Saturday, July 17, 2010

Pluck Yew

I never knew this before, and now that I know it, I feel compelled to send it on to those erudite readers in the hope that they, too, will feel edified. Isn't history more fun when you know something about it?

Before the Battle of Agincourt in 1415, the French, anticipating victory over the English, proposed to cut off the middle finger of all captured English soldiers. Without the middle finger it would be impossible to draw the renowned English longbow and therefore they would be incapable of fighting in the future. This famous English longbow was made of the native English Yew tree, and the act of drawing the longbow was known as 'plucking the yew' (or 'pluck yew').

Much to the bewilderment of the French, the English won a major upset and began mocking the French by waving their middle fingers at the defeated French, saying, See, we can still pluck yew! Since 'pluck yew' is rather difficult to say, the difficult consonant cluster at the beginning has gradually changed to a labiodentals fricative F', and thus the words often used in conjunction with the one-finger-salute! It is also because of the pheasant feathers on the arrows used with the longbow that the symbolic gesture is known as 'giving the bird.'
IT IS STILL AN APPROPRIATE SALUTE TO THE FRENCH TODAY!
And yew thought yew knew every plucking thing


PS--So it isn't true but a good joke nonetheless. And anything between the French and English gets my attention.

20 comments:

  1. Thanks for carrying this very important message, Syd ;)

    Loved it!

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  2. ROTFLMAO - Syd, what a fabulous way to start a Saturday. You were at the top of my blog list this morning and so you were the first blog I read.

    Now I won't feel so bad anytime I 'slip' and use the 'F' word which I now know is just a 'Y' word.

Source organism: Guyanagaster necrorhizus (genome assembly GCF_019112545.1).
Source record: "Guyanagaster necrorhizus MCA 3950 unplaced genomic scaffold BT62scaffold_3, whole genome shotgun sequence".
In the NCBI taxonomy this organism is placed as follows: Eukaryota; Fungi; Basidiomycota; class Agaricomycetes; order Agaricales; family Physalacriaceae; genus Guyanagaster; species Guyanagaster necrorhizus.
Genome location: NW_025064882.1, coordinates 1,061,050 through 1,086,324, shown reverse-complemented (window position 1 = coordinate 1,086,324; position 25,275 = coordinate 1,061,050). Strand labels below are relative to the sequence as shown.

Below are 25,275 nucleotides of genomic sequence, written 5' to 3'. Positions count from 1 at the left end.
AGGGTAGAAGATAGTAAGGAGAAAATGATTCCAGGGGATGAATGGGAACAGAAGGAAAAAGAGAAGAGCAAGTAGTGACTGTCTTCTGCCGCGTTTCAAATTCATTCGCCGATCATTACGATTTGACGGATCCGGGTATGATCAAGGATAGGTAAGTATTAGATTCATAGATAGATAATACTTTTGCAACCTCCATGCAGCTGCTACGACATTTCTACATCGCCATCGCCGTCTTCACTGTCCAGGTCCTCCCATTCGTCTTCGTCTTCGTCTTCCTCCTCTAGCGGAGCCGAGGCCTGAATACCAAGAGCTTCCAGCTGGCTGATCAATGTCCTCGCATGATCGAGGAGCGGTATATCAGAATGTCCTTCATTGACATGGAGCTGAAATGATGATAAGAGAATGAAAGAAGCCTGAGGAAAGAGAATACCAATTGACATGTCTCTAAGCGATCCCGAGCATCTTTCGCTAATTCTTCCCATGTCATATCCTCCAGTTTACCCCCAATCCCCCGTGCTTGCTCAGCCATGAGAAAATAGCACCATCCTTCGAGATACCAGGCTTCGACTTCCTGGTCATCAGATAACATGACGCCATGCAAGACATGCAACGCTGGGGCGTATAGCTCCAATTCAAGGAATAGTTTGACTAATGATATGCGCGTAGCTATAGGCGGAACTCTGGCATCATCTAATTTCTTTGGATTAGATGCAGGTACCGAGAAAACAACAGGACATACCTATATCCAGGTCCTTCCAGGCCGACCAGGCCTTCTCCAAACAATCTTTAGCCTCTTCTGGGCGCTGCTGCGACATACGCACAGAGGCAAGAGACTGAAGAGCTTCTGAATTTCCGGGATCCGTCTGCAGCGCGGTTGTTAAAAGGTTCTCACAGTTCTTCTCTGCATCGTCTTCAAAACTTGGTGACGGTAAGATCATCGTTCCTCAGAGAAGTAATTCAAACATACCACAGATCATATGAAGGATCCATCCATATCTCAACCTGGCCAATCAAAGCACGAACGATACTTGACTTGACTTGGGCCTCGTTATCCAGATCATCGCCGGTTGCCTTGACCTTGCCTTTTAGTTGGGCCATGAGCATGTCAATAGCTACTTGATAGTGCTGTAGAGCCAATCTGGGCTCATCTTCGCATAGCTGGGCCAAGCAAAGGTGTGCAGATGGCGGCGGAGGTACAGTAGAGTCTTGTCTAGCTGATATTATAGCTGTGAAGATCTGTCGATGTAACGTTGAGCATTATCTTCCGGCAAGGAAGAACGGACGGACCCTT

:)

    PG

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  3. Ha ha ha!! Ahhh, now I'm really plucked!

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  4. lol clever indeed :-) I like it!

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  5. Nicely Syd. I never kyew that. Every old churchyard in england has a yew tree growing in it. This was to provide material for the bows in time of need. It was also a spiritual message given to the folk of the day. hope you are both having a good weekend

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  6. Sorry Syd, this is an internet myth, which snopes.com debunks:

    http://www.snopes.com/language/apocryph/pluckyew.asp

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  7. What an interesting concept, even if it isn't true. (Hugs)Indigo

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  8. OK, I still like the humor, even if I almost got tricked into thinking it was true!

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  9. That's funny, I think I'll start using the "new or I guess old version" :)

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  10. Love it! :)

    Thanks for your comments recently. As a recovering alcoholic, it is wierd for me, but I have been drawn to blogs from the "other side". I'm learning a lot and in turn I believe it is broadening my "living amends."

    I appreciate your sharing.

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  11. lol well it is a good reasonable explanation. I love how we can come up with reasonable, yet false, explanations for what we think and feel. Happens all the time in a human world.

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  12. Thanks Syd; I needed the smile :)

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  13. Ha, learned something new today :)

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  14. Sometimes we get to learn why. Now when I am giving the bird I will understand what I am really saying.

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  15. Very funny. Thanks for the giggle today!

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Let me know what you think. I like reading what you have to say.